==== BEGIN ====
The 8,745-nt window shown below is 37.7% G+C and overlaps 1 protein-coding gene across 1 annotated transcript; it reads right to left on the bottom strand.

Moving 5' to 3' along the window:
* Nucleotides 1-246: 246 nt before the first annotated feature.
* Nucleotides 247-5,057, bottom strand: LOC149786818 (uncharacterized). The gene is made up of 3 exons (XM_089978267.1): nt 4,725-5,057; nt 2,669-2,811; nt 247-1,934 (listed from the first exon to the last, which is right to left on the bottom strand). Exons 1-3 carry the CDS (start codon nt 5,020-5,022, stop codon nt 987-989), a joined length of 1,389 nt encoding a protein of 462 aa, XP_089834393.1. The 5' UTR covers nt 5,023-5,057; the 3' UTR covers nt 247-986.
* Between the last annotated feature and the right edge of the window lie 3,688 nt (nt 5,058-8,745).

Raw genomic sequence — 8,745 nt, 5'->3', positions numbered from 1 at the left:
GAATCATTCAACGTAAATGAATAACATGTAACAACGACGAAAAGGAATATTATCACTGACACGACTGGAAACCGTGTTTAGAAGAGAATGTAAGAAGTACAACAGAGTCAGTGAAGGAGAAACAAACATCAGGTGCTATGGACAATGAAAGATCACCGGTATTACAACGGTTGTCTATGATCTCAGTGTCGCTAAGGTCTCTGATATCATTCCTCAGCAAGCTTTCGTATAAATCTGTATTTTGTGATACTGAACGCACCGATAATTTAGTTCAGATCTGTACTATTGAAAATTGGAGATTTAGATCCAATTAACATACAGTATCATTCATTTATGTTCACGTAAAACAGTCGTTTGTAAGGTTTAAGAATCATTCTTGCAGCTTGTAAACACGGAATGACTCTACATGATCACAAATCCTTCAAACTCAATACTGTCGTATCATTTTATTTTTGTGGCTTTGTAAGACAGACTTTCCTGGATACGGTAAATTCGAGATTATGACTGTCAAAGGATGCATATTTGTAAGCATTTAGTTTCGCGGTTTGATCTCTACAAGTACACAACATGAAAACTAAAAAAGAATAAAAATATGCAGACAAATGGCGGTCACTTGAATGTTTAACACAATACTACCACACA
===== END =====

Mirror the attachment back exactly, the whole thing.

The 8,745-nt window shown below is 37.7% G+C and overlaps 1 protein-coding gene across 1 annotated transcript; it reads right to left on the bottom strand.

Moving 5' to 3' along the window:
* Nucleotides 1-246: 246 nt before the first annotated feature.
* Nucleotides 247-5,057, bottom strand: LOC149786818 (uncharacterized). The gene is made up of 3 exons (XM_089978267.1): nt 4,725-5,057; nt 2,669-2,811; nt 247-1,934 (listed from the first exon to the last, which is right to left on the bottom strand). Exons 1-3 carry the CDS (start codon nt 5,020-5,022, stop codon nt 987-989), a joined length of 1,389 nt encoding a protein of 462 aa, XP_089834393.1. The 5' UTR covers nt 5,023-5,057; the 3' UTR covers nt 247-986.
* Between the last annotated feature and the right edge of the window lie 3,688 nt (nt 5,058-8,745).

Raw genomic sequence — 8,745 nt, 5'->3', positions numbered from 1 at the left:
GAATCATTCAACGTAAATGAATAACATGTAACAACGACGAAAAGGAATATTATCACTGACACGACTGGAAACCGTGTTTAGAAGAGAATGTAAGAAGTACAACAGAGTCAGTGAAGGAGAAACAAACATCAGGTGCTATGGACAATGAAAGATCACCGGTATTACAACGGTTGTCTATGATCTCAGTGTCGCTAAGGTCTCTGATATCATTCCTCAGCAAGCTTTCGTATAAATCTGTATTTTGTGATACTGAACGCACCGATAATTTAGTTCAGATCTGTACTATTGAAAATTGGAGATTTAGATCCAATTAACATACAGTATCATTCATTTATGTTCACGTAAAACAGTCGTTTGTAAGGTTTAAGAATCATTCTTGCAGCTTGTAAACACGGAATGACTCTACATGATCACAAATCCTTCAAACTCAATACTGTCGTATCATTTTATTTTTGTGGCTTTGTAAGACAGACTTTCCTGGATACGGTAAATTCGAGATTATGACTGTCAAAGGATGCATATTTGTAAGCATTTAGTTTCGCGGTTTGATCTCTACAAGTACACAACATGAAAACTAAAAAAGAATAAAAATATGCAGACAAATGGCGGTCACTTGAATGTTTAACACAATACTACCACACA